Author Topic: Teardown of traffic enforcement camera  (Read 2251 times)

dexters_lab

  • Newbie
  • *
  • Posts: 5
    • DextersLab2013
Teardown of traffic enforcement camera
« on: May 27, 2015, 06:13:37 AM »
hey, just did this video doing a mostly complete teardown of a red light traffic enforcement camera and figured some of you maybe interested in seeing.

I do have romdumps as well for all but one of the eproms, my reader didn't support one of them. But probably best not to post as they would still be copyright.

Camera links in with traffic lights and inductive loops in the road to trigger the camera when someone jumps a red light. I believe this was installed at a rail crossing in Tyne & Wear, UK.

https://www.youtube.com/watch?v=pxON2lFPmlI
"A common mistake people make when trying to design something completely foolproof is to underestimate the ingenuity of complete fools." - Douglas Adams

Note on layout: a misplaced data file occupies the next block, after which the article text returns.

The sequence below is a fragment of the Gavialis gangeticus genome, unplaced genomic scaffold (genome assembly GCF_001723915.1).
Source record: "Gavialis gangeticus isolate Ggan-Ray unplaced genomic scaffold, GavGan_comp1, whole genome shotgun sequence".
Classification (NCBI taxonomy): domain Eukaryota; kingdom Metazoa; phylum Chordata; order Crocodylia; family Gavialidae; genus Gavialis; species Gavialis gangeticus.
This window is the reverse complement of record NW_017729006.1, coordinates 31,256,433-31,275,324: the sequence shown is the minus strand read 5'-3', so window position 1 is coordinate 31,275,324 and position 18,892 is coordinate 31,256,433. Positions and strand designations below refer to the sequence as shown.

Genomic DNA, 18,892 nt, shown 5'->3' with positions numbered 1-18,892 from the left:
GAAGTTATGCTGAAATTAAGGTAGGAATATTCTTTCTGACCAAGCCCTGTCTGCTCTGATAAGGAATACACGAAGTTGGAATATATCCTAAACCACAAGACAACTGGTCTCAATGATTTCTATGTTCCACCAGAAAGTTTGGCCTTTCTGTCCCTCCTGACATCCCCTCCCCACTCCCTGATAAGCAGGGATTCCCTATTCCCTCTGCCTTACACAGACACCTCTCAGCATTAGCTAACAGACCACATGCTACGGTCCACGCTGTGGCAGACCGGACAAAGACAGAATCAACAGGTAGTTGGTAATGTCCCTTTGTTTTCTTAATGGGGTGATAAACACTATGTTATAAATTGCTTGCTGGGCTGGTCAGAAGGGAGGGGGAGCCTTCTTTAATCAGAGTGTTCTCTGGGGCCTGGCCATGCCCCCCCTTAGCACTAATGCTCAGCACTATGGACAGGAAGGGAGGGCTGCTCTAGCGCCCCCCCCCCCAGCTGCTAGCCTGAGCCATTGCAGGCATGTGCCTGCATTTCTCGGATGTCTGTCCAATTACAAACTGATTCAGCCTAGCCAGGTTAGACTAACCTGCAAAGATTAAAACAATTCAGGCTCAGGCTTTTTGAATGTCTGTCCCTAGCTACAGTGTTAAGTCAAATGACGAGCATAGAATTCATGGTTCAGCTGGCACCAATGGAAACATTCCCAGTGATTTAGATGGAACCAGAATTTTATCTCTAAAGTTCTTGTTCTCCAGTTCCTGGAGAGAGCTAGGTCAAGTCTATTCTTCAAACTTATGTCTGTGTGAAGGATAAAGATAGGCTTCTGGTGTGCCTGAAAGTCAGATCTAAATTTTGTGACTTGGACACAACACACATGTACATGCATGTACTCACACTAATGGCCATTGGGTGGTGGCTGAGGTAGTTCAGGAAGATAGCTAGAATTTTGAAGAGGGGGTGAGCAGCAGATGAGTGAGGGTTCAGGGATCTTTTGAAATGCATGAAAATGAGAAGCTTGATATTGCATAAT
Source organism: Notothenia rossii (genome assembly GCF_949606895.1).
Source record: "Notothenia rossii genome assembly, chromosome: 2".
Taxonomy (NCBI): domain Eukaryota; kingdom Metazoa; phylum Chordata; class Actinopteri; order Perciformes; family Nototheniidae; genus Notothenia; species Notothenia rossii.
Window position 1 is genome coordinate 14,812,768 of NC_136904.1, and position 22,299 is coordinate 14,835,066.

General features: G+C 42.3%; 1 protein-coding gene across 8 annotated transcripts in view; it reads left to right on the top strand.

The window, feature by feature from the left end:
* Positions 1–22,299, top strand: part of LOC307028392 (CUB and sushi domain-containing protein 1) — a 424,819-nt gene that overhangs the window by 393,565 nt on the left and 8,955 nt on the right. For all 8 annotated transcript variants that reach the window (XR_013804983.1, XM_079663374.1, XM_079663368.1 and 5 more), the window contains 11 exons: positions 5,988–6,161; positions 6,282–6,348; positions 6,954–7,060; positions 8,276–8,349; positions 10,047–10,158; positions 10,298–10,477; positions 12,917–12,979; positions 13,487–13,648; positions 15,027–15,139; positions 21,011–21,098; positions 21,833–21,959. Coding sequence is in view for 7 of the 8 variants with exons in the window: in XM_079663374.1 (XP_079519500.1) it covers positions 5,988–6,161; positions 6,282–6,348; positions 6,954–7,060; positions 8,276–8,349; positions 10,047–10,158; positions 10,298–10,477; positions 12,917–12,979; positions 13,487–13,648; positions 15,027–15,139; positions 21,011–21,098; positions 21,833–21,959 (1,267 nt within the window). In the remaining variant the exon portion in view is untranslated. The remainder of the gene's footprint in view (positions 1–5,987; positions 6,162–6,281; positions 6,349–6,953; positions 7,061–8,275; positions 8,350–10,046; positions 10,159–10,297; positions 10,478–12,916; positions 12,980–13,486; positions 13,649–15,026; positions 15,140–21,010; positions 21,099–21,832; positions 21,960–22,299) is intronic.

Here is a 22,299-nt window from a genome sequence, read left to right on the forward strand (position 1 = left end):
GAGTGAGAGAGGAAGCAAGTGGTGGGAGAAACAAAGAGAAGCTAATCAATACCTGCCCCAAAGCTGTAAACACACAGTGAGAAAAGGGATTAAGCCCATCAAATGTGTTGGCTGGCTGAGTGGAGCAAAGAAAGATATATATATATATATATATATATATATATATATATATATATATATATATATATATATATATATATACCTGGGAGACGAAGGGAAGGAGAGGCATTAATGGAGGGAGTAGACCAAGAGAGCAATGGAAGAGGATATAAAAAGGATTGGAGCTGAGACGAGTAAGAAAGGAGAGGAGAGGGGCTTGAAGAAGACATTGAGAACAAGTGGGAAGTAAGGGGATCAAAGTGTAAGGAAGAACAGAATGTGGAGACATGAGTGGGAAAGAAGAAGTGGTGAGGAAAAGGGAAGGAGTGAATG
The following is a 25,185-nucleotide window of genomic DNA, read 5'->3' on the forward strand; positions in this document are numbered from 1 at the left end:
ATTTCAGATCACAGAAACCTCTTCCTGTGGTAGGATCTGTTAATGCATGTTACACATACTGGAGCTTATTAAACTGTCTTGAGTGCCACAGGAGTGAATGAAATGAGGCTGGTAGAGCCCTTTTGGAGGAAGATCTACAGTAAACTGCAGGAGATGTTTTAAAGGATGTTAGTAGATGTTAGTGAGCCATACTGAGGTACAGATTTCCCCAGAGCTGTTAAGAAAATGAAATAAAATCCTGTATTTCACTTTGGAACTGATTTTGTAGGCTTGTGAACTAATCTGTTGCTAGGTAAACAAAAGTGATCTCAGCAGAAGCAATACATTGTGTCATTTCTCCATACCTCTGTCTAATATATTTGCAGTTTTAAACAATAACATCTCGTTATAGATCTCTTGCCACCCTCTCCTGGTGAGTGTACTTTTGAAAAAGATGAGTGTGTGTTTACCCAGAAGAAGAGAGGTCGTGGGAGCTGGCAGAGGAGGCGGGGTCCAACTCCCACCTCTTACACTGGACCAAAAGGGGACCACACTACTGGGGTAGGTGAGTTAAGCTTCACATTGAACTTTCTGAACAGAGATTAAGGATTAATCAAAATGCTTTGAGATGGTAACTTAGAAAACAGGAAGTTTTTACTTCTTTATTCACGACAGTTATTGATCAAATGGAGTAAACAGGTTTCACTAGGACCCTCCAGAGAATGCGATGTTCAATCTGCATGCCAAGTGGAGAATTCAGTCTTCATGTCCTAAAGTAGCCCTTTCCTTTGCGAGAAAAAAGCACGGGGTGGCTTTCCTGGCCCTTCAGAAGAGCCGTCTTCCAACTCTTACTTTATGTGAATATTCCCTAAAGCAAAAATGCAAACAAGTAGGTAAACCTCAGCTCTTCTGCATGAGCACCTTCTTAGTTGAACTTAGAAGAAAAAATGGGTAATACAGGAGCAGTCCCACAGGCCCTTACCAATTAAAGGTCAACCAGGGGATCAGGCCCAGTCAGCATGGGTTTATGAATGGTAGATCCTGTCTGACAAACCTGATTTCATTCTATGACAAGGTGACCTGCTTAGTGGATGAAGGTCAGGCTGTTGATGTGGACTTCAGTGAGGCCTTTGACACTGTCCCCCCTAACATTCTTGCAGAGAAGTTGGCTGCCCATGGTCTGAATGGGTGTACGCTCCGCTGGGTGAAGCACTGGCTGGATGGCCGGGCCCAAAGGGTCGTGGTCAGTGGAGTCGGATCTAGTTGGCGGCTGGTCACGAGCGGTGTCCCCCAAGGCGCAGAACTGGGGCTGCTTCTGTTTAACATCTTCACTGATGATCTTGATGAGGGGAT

http://www.youtube.com/user/DextersLab2013
http://dexterslab2013.blogspot.co.uk/

SeanB

  • Administrator
  • Hero Member
  • *****
  • Posts: 1011
Re: Teardown of traffic enforcement camera
« Reply #1 on: May 27, 2015, 11:45:49 AM »
Funny enough a guy I used to work with went to work at Truvelo, where he was servicing and repairing those cameras. He had a lot of tales of there, and his high point was when he was testing a radar gun, where he would lean out the window, point it down the main road next to the building and look to see how far down the road the sudden burning rubber stripes started.

BTW the camera units and control sofdtware are the same in speed and traffic cameras, so that you can simply stop and drop the camera in the housing at the end of the day, and do red light enforcement after doing the speed checking. The camera has as standard a 800 frame magazine, and takes 2 photos at each trip. You also get an extended magazine with 2000 frames of film.

Triggering is the same in both modes, you arm and then it will trigger on the first trip in red light mode and again on the second. Second trip will have speed info for the vehicle as well. Triggering is per lane, and it will handle multiple triggers per cycle ( though the film advance will limit the rate for multiple triggers), though most are only armed a few seconds after red.